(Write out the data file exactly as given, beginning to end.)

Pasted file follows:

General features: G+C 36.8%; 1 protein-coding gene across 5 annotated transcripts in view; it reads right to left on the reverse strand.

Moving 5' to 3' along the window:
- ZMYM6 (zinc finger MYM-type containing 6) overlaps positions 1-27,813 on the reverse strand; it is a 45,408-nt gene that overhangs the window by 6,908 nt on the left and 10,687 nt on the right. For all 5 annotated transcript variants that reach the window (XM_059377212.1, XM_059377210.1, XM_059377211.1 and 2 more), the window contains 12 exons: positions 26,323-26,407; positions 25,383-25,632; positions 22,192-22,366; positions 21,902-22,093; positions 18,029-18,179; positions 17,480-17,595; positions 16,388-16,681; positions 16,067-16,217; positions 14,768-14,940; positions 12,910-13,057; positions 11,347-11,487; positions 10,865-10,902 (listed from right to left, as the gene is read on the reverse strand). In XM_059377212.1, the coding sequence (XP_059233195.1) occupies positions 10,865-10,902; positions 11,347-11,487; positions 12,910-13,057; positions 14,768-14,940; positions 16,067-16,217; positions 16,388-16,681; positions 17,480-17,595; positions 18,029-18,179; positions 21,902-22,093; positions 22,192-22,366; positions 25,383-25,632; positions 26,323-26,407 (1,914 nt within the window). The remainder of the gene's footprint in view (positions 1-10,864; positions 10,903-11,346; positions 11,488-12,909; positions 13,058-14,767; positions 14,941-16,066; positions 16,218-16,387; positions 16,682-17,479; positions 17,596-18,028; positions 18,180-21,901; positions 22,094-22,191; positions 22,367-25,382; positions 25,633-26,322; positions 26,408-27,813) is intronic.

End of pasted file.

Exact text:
General features: G+C 36.8%; 1 protein-coding gene across 5 annotated transcripts in view; it reads right to left on the reverse strand.

Moving 5' to 3' along the window:
- ZMYM6 (zinc finger MYM-type containing 6) overlaps positions 1-27,813 on the reverse strand; it is a 45,408-nt gene that overhangs the window by 6,908 nt on the left and 10,687 nt on the right. For all 5 annotated transcript variants that reach the window (XM_059377212.1, XM_059377210.1, XM_059377211.1 and 2 more), the window contains 12 exons: positions 26,323-26,407; positions 25,383-25,632; positions 22,192-22,366; positions 21,902-22,093; positions 18,029-18,179; positions 17,480-17,595; positions 16,388-16,681; positions 16,067-16,217; positions 14,768-14,940; positions 12,910-13,057; positions 11,347-11,487; positions 10,865-10,902 (listed from right to left, as the gene is read on the reverse strand). In XM_059377212.1, the coding sequence (XP_059233195.1) occupies positions 10,865-10,902; positions 11,347-11,487; positions 12,910-13,057; positions 14,768-14,940; positions 16,067-16,217; positions 16,388-16,681; positions 17,480-17,595; positions 18,029-18,179; positions 21,902-22,093; positions 22,192-22,366; positions 25,383-25,632; positions 26,323-26,407 (1,914 nt within the window). The remainder of the gene's footprint in view (positions 1-10,864; positions 10,903-11,346; positions 11,488-12,909; positions 13,058-14,767; positions 14,941-16,066; positions 16,218-16,387; positions 16,682-17,479; positions 17,596-18,028; positions 18,180-21,901; positions 22,094-22,191; positions 22,367-25,382; positions 25,633-26,322; positions 26,408-27,813) is intronic.